Motivations

Scheduling in Erlang

HARTE: A proposal for RT Erlang

Tests

Open Issues

Mission

HARTE scheduler is started by calling rt_scheduler:run() From there on task to be run are picked up from the queue and scheduled. To schedule a task, we modify its priority from low to high In order to do that, the BIF process_flag/3, in order to let a process change the priority of another process to a level not higher than his own priority level Note: This trick is really dangerous, and can lead to weird situations, if misused......or even if used... :-)

Motivations

Scheduling in Erlang

HARTE: A proposal for RT Erlang

Tests

Open Issues

Outline

1

Motivations Scheduling in Erlang HARTE: A proposal for RT Erlang Tests Open Issues

2

3

4

5

Motivations

Scheduling in Erlang

HARTE: A proposal for RT Erlang

Tests

Open Issues

Tests
HARTE is still a proof–of–concept but it seems to work! We tested it with a couple of heavy CPU–bound benchmark, running both HARTE tasks and normal erlang processes at the same time The scheduler overhead, in different configurations, is reported in table: Test RT tasks only RT and Non–RT tasks RT tasks many periods Average Overhead (µs) 13.1 11.7 17.9 Std. dev. 245.78 52.5 132.05

Figure: Average and standard deviation of scheduler overheads

Motivations

Scheduling in Erlang

HARTE: A proposal for RT Erlang

Tests

Open Issues

Tests
HARTE is still a proof–of–concept but it seems to work! We tested it with a couple of heavy CPU–bound benchmark, running both HARTE tasks and normal erlang processes at the same time The scheduler overhead, in different configurations, is reported in table: Test RT tasks only RT and Non–RT tasks RT tasks many periods Average Overhead (µs) 13.1 11.7 17.9 Std. dev. 245.78 52.5 132.05

Figure: Average and standard deviation of scheduler overheads

Motivations

Scheduling in Erlang

HARTE: A proposal for RT Erlang

Tests

Open Issues

Tests
HARTE is still a proof–of–concept but it seems to work! We tested it with a couple of heavy CPU–bound benchmark, running both HARTE tasks and normal erlang processes at the same time The scheduler overhead, in different configurations, is reported in table: Test RT tasks only RT and Non–RT tasks RT tasks many periods Average Overhead (µs) 13.1 11.7 17.9 Std. dev. 245.78 52.5 132.05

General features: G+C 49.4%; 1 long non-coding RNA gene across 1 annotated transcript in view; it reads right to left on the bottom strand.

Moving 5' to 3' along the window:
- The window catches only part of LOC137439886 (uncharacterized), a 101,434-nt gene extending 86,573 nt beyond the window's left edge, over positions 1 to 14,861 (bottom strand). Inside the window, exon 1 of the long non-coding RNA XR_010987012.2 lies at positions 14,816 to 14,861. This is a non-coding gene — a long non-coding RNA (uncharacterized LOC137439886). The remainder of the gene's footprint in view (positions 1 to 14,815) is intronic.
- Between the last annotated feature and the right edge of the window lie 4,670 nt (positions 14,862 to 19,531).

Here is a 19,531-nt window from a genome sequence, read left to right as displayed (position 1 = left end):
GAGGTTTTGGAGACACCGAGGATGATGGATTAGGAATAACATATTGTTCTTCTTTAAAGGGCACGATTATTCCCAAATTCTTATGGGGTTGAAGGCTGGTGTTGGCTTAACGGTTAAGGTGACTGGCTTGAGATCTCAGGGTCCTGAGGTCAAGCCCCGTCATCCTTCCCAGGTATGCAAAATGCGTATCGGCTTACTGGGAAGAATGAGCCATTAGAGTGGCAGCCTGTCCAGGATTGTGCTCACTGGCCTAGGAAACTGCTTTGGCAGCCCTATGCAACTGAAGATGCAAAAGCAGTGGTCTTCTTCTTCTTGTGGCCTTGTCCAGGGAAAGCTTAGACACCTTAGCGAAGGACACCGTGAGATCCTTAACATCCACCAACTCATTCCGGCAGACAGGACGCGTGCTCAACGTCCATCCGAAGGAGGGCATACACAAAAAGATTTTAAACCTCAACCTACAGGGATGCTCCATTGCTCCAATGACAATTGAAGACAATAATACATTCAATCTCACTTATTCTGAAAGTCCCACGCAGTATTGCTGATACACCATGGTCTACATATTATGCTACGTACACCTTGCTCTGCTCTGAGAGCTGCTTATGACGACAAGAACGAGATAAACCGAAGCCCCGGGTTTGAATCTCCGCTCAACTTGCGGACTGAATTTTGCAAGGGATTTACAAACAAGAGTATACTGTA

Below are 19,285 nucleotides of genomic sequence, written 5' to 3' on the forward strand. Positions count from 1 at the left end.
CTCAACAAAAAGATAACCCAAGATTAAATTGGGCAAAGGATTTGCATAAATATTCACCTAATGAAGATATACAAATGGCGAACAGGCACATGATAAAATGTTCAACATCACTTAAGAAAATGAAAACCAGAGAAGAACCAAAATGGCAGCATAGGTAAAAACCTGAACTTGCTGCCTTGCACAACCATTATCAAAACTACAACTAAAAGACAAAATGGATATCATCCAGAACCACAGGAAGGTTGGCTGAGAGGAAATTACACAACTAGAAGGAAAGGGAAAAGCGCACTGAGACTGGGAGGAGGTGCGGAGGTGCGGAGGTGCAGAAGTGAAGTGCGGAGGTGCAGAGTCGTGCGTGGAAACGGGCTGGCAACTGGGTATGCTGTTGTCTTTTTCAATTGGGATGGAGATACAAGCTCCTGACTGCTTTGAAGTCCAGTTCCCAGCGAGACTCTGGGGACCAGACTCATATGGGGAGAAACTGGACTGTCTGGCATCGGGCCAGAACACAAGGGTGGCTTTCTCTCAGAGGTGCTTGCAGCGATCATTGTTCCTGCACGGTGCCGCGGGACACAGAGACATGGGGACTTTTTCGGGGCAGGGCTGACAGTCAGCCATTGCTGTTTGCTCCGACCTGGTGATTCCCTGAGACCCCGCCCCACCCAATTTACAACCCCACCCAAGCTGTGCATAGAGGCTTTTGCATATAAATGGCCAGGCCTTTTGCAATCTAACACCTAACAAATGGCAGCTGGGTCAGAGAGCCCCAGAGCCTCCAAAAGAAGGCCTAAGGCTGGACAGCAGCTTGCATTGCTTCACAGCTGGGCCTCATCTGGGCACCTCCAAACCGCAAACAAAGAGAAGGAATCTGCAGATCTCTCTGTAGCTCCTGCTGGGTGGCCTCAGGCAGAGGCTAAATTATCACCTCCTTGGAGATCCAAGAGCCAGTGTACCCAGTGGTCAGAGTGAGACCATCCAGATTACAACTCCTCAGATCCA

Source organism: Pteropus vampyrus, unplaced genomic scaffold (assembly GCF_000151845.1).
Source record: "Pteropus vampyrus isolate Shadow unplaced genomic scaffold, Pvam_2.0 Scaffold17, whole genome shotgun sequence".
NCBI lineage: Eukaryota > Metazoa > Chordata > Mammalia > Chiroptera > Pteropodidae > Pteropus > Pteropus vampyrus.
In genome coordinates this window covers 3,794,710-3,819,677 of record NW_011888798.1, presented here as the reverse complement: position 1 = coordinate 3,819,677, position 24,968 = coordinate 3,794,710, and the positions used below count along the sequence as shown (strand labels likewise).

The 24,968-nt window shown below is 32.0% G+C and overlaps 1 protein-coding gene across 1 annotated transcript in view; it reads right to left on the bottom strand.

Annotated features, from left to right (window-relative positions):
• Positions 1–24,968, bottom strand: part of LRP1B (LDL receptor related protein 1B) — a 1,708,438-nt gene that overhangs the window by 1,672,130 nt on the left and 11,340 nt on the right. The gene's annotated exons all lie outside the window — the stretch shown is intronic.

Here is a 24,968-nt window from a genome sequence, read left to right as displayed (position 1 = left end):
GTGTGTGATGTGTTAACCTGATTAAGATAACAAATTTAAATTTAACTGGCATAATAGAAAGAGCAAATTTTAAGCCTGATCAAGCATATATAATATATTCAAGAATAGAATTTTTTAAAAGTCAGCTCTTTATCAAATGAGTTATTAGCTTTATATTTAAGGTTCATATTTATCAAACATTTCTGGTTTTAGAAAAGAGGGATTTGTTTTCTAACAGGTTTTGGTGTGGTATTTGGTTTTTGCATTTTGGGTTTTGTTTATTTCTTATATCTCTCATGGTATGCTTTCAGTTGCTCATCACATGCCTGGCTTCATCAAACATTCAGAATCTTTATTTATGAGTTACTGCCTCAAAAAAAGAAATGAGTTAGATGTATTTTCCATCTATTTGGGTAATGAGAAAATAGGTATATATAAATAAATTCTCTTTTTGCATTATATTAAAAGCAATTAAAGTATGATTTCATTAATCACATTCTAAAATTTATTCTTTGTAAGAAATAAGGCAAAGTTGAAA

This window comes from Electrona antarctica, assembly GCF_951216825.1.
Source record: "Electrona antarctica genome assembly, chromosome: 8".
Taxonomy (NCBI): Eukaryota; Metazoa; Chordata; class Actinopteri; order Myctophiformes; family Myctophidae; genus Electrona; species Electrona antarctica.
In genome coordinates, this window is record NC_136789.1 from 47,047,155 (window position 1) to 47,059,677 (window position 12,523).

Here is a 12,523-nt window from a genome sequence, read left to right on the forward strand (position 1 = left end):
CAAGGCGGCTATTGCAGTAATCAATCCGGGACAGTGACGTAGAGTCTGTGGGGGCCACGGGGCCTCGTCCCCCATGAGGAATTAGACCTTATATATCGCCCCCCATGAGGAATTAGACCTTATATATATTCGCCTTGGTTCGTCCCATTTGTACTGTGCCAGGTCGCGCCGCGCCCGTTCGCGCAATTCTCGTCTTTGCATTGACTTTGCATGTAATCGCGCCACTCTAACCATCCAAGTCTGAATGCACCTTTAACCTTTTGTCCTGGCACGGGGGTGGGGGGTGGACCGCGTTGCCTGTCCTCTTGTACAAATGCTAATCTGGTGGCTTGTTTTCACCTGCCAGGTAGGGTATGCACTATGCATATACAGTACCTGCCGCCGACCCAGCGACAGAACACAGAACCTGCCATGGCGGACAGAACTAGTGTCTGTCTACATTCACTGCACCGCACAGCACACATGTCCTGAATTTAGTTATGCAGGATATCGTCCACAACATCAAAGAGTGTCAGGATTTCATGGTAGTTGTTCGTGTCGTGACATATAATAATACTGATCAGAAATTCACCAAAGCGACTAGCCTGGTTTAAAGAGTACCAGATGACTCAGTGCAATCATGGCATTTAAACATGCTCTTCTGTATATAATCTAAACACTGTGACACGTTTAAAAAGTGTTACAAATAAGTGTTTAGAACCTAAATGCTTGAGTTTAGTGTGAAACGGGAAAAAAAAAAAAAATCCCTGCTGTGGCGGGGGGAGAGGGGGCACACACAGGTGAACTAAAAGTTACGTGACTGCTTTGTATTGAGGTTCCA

Figure: Average and standard deviation of scheduler overheads

Motivations

Scheduling in Erlang

HARTE: A proposal for RT Erlang

Tests

Open Issues

Tests
HARTE is still a proof–of–concept but it seems to work! We tested it with a couple of heavy CPU–bound benchmark, running both HARTE tasks and normal erlang processes at the same time The scheduler overhead, in different configurations, is reported in table: Test RT tasks only RT and Non–RT tasks RT tasks many periods Average Overhead (µs) 13.1 11.7 17.9 Std. dev. 245.78 52.5 132.05

Figure: Average and standard deviation of scheduler overheads

Motivations

Scheduling in Erlang

HARTE: A proposal for RT Erlang

Tests

Open Issues

Test 1: four HRT tasks

Motivations

Scheduling in Erlang

HARTE: A proposal for RT Erlang

Tests

Open Issues

Test 2: RT tasks and 50 normal erlang processes

Motivations

Scheduling in Erlang

HARTE: A proposal for RT Erlang

Tests

Open Issues

Test 3: HRT tasks with different periods

Motivations

Scheduling in Erlang

HARTE: A proposal for RT Erlang

Tests

Open Issues

Outline

1

Motivations Scheduling in Erlang HARTE: A proposal for RT Erlang Tests Open Issues

2

3

4

5

Motivations

Scheduling in Erlang

HARTE: A proposal for RT Erlang

Tests

Open Issues

Open Issues

Erlang Garbage Collector is still a problem. Even if this approach seems to work, the actual GC used by the emulator is not predictable Support for real–time message passing has to be introduced (a preliminary solution exists!) An EDF scheduling policy should be adopted and becomes cumpolsory when you have RT message passing HARTE code needs a bit of refactoring: it was written in the time of two nights.....(those bloody two nights when the flame about priorities exploded on erlang-questions ML) and you can imagine how much it can be improved

Motivations